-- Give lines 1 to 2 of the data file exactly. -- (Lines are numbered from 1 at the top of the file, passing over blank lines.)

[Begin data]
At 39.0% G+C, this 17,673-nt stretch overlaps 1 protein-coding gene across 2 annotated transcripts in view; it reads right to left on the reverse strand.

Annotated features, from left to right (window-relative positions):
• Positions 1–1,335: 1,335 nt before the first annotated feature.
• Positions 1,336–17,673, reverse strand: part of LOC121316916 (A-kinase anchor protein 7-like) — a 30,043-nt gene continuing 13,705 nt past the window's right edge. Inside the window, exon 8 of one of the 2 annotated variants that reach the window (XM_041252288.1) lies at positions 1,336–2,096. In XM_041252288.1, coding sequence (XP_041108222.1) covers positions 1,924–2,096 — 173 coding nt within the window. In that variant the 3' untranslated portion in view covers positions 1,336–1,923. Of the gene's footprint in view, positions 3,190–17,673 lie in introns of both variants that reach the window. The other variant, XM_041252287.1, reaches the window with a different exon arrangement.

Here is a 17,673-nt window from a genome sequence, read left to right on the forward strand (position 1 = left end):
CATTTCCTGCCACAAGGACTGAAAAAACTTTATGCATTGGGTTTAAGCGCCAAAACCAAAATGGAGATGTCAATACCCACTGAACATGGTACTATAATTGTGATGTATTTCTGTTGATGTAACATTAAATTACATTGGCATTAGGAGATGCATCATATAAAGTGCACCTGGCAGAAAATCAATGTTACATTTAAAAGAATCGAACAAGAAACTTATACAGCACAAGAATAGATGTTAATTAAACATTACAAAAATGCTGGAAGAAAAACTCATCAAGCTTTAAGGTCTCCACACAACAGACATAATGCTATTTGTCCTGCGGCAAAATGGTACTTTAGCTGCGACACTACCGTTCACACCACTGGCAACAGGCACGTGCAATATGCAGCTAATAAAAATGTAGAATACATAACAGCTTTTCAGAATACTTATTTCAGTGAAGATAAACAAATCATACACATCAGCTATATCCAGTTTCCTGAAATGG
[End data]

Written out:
At 39.0% G+C, this 17,673-nt stretch overlaps 1 protein-coding gene across 2 annotated transcripts in view; it reads right to left on the reverse strand.

Annotated features, from left to right (window-relative positions):